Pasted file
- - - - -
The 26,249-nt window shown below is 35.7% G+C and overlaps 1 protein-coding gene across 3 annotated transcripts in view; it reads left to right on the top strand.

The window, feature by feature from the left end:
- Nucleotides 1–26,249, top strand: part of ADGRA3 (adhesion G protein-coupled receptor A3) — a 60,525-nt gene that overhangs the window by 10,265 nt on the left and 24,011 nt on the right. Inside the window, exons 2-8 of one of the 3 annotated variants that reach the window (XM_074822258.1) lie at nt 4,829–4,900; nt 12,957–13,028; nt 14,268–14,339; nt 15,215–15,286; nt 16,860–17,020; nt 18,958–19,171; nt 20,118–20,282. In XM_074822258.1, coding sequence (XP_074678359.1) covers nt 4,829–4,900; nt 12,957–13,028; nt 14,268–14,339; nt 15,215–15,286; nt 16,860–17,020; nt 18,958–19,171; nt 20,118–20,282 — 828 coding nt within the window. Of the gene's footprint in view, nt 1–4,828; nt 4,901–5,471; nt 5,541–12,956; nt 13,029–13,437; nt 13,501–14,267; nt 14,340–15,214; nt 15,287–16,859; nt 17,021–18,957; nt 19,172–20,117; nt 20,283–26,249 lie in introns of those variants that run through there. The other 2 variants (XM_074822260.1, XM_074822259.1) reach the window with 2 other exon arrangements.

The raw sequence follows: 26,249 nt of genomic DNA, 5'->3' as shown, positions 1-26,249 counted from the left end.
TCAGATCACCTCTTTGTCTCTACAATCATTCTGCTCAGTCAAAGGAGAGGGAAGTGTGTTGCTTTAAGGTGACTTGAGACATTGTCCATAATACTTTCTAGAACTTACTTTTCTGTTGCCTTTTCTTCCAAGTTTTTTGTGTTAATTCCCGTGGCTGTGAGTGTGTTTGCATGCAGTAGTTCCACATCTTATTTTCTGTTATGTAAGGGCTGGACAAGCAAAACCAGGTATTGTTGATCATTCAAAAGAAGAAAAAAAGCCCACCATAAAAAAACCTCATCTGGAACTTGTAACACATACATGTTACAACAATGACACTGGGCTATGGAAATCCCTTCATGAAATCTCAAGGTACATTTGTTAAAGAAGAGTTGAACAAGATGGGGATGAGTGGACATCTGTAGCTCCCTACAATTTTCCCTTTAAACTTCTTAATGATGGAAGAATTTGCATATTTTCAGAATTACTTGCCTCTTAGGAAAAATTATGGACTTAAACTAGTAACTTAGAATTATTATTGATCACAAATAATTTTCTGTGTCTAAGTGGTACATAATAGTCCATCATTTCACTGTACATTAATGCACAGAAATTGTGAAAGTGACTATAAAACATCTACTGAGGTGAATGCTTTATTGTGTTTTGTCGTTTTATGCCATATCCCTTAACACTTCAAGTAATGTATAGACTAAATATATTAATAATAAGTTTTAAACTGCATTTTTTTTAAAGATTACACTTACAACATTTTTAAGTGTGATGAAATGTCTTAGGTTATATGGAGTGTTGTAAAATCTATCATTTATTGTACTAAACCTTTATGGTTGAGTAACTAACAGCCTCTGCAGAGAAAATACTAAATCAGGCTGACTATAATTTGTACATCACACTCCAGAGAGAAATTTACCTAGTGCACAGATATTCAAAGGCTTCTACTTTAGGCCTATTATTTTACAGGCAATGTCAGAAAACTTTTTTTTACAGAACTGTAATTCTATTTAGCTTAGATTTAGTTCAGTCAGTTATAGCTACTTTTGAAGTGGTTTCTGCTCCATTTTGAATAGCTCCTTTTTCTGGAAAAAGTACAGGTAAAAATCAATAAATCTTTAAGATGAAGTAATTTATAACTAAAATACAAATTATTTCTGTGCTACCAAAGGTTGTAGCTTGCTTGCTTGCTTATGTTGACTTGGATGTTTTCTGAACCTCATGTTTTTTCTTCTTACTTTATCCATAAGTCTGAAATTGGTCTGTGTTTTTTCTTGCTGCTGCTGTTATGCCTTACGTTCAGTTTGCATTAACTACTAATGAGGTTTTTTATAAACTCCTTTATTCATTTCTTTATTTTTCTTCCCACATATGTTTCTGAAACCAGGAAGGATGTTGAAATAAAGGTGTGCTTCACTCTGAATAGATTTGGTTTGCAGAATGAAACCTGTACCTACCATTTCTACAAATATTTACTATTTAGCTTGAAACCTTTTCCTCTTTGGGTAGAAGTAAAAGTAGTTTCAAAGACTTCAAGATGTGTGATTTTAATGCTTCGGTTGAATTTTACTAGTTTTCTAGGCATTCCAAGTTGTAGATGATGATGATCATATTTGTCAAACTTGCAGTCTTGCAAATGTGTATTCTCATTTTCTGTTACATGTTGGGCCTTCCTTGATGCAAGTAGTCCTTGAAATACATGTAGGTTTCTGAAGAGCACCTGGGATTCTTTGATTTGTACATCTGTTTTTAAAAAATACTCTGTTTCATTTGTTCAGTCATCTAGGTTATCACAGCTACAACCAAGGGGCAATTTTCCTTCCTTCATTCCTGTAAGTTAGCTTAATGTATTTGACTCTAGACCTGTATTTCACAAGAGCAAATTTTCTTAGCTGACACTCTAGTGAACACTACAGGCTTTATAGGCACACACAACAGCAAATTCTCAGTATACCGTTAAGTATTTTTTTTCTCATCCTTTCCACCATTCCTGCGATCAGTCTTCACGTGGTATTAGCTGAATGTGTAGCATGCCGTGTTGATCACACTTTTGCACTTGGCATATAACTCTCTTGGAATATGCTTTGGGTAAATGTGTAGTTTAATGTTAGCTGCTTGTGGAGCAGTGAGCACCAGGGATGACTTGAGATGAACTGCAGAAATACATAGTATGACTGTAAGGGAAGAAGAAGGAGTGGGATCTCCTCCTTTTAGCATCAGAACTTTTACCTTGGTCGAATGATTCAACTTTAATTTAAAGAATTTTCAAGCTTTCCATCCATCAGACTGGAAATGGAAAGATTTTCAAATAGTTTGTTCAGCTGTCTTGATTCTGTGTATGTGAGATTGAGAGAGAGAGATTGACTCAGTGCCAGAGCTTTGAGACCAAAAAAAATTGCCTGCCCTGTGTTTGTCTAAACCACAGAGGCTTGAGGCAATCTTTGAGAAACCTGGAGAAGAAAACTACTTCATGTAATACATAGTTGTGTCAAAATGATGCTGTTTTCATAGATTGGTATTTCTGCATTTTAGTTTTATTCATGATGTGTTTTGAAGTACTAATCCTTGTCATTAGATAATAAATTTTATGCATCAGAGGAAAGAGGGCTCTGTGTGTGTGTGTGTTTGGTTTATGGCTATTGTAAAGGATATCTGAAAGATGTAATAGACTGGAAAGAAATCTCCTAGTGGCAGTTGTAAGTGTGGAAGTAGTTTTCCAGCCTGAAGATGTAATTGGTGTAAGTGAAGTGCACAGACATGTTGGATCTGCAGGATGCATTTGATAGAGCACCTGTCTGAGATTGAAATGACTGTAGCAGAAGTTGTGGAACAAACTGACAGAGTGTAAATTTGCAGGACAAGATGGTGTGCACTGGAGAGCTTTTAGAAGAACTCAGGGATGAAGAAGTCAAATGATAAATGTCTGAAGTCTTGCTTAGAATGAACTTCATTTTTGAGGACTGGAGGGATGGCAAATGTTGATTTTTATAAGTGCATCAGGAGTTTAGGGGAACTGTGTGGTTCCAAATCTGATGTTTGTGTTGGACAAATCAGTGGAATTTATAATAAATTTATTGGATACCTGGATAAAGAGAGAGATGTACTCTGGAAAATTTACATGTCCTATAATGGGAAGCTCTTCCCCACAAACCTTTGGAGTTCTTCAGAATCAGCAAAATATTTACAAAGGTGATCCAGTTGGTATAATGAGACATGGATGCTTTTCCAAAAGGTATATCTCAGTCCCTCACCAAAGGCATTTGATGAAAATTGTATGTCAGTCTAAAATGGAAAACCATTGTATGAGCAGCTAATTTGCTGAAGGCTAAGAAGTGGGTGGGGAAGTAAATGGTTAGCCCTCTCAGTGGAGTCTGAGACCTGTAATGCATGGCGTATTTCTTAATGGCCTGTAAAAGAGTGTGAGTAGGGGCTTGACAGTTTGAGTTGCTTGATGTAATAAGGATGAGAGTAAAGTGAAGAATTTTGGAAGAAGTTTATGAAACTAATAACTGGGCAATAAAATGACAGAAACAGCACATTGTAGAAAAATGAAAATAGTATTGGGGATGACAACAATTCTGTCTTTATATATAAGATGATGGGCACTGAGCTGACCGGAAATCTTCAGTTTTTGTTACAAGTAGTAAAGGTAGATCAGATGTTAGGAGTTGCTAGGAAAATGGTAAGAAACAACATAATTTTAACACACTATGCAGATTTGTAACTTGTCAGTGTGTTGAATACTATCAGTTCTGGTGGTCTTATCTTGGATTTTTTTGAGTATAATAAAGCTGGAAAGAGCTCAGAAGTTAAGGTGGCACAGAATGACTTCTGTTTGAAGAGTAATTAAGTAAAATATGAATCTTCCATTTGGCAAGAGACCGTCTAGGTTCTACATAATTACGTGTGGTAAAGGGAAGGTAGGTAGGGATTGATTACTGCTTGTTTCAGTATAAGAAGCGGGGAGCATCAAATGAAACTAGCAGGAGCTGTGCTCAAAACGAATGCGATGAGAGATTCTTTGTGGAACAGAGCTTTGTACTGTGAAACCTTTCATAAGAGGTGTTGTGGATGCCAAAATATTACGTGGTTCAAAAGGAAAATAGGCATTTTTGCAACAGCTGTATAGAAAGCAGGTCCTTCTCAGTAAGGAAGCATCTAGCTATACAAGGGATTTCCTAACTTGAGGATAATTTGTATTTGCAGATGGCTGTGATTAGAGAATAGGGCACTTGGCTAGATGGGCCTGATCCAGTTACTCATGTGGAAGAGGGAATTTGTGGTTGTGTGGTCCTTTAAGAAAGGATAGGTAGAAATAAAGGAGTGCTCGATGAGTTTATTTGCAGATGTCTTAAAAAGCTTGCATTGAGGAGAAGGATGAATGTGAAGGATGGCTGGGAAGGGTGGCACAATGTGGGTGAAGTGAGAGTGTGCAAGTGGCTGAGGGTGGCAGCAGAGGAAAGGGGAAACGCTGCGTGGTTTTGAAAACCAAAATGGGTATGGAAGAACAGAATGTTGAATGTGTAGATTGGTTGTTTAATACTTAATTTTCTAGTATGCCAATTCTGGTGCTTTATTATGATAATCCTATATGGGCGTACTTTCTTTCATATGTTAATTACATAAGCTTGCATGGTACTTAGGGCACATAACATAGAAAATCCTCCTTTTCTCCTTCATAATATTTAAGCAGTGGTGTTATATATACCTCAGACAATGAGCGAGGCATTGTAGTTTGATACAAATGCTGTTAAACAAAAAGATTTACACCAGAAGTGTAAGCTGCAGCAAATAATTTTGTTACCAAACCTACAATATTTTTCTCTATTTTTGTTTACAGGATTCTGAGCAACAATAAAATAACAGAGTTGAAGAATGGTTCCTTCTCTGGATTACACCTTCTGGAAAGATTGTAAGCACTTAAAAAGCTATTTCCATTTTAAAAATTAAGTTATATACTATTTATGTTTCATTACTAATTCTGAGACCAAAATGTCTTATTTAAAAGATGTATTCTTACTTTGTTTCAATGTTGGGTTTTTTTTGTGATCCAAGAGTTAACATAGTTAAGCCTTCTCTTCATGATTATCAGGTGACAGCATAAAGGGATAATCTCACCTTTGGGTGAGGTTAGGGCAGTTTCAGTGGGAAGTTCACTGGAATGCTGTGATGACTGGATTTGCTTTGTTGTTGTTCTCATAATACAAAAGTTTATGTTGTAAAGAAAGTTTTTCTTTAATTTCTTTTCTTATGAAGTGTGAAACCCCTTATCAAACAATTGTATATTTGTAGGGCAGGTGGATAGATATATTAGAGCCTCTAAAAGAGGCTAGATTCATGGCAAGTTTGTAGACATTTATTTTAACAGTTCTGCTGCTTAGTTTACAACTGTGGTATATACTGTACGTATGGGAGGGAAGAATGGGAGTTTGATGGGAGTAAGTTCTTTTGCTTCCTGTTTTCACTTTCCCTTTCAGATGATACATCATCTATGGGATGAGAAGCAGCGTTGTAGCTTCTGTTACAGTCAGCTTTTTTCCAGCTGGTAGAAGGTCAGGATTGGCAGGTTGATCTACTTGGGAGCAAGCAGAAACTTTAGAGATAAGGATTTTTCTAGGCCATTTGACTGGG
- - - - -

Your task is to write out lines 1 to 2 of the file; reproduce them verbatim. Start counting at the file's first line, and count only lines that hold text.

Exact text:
The 26,249-nt window shown below is 35.7% G+C and overlaps 1 protein-coding gene across 3 annotated transcripts in view; it reads left to right on the top strand.

The window, feature by feature from the left end: